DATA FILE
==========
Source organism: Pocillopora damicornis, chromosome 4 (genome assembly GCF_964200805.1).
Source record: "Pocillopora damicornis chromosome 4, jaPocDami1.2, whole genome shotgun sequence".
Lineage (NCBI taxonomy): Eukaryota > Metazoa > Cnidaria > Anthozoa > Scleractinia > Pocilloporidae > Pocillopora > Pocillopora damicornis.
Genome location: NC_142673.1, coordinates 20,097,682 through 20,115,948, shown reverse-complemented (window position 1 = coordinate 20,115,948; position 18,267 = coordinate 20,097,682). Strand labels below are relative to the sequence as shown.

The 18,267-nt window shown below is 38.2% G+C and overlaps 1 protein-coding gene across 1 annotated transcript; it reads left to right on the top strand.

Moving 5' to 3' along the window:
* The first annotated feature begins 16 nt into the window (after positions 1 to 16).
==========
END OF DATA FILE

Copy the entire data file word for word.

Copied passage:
Source organism: Pocillopora damicornis, chromosome 4 (genome assembly GCF_964200805.1).
Source record: "Pocillopora damicornis chromosome 4, jaPocDami1.2, whole genome shotgun sequence".
Lineage (NCBI taxonomy): Eukaryota > Metazoa > Cnidaria > Anthozoa > Scleractinia > Pocilloporidae > Pocillopora > Pocillopora damicornis.
Genome location: NC_142673.1, coordinates 20,097,682 through 20,115,948, shown reverse-complemented (window position 1 = coordinate 20,115,948; position 18,267 = coordinate 20,097,682). Strand labels below are relative to the sequence as shown.

The 18,267-nt window shown below is 38.2% G+C and overlaps 1 protein-coding gene across 1 annotated transcript; it reads left to right on the top strand.

Moving 5' to 3' along the window:
* The first annotated feature begins 16 nt into the window (after positions 1 to 16).